But what if none of those are the case for you?

Think twice if your move is being fueled by any of the following:

  1. A break up
  2. An effort to beat an addiction
  3. A major falling out with friends
  4. Depression or other mental health issues
  5. Loneliness

Moving After a Break Up

I get it. After a break up, especially a difficult one, your fight or flight instincts are sure to kick in. Before you do something drastic, ask yourself if it had ever occurred to you to move before this happened. What motivated it?

If this break up puts your safety at risk, of course you should move. But if a broken heart is driving you to look for your suitcases, take a moment to pause.

What You Can Do Instead

Take a vacation. If you can manage it, get thee to a beach or cabin far away, turn off your phone, and let yourself start the healing process.

Maybe a trip home (whatever that means for you) is what the doctor ordered. Change your scene temporarily to see if that quiets the urge to book a moving van.

Moving to Beat an Addiction

If you think the cure for your almost daily alcohol binge (or whatever your poison) is a new city, please think again. Unless you live in a town where there is literally nothing to do except go to the bar, this is not going to work. Trust me. I’ve done it three times.

Remember that whole bit about novelty?

It’s the same reason so many New Year’s resolutions fail. The initial high of something new might get you by for a few weeks, but eventually that old familiar urge will come back for you.

What You Can Do Instead

Seek treatment. Find an Alcoholics Anonymous or Narcotics Anonymous group. Show up to a meeting. If you’re able to, book an appointment with a therapist or counselor who specializes in addiction.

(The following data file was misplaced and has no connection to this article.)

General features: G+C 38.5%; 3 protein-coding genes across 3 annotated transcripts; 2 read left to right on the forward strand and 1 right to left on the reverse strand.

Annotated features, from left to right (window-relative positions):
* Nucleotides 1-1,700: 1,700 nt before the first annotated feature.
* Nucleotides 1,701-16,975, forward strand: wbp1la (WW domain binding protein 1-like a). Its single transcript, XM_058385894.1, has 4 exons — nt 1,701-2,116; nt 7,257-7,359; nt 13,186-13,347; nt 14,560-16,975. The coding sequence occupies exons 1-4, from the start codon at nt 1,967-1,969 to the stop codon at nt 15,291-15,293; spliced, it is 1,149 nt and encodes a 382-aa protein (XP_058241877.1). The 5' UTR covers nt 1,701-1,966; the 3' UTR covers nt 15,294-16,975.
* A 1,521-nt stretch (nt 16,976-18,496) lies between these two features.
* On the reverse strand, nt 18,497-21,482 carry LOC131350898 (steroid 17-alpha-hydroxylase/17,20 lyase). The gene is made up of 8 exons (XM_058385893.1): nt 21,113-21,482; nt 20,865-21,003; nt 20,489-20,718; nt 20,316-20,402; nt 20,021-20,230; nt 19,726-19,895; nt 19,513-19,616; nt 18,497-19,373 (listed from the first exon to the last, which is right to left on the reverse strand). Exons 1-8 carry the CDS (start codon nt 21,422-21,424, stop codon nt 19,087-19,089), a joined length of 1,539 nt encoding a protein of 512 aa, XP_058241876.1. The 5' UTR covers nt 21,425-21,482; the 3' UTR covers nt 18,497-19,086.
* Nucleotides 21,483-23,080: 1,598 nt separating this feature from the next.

It may very well be that a change of scene is what your sobriety needs, but if you haven’t even tried to get help where you are, slow down a little.

Let’s be honest, the reason you drink has more to do with you than your zip code. Unless you start to unpack that, you’re not going to do better in a new place.

moving to solve problems
Avoid moving to solve personal problems

Moving to Escape a Falling Out With Friends

A lot of reasons for wanting to escape can be interconnected. It certainly was for me. I’ve lost a lot of friends along the way because I didn’t get the help I needed. Instead, I buried my issues in alcohol and found ways to make myself a victim.

Nothing was my fault. Poor, poor me.

Hopping around from one city to the next, and “starting over” with new people won’t work in the long run. Eventually, the old you is going to show up and sabotage what you’ve built.

There are exceptions to this of course. Sometimes we’ve burned so many bridges that there’s nothing left for us “here.” That’s not what I’m talking about.

If you’ve done something disastrous and find yourself alone on the periphery, nothing is really going to be resolved until you fix what you’ve done.

What You Can Do Instead

Give everyone space, including yourself.

If you’ve been wronged, look for new social opportunities. Take time for yourself.

If you are responsible, then own it and figure out a way to mend what’s been broken. Either way, there is going to be a time in the not-so-distant future when this won’t matter anymore.

Moving to Beat Mental Health Issues

Depression and anxiety are exhausting to manage. It is understandable to think that starting over is a way to be done with it. You feel depressed and think a new city will help, and it might for a little bit. But that depression will find you again. It’s very similar to what addiction will do.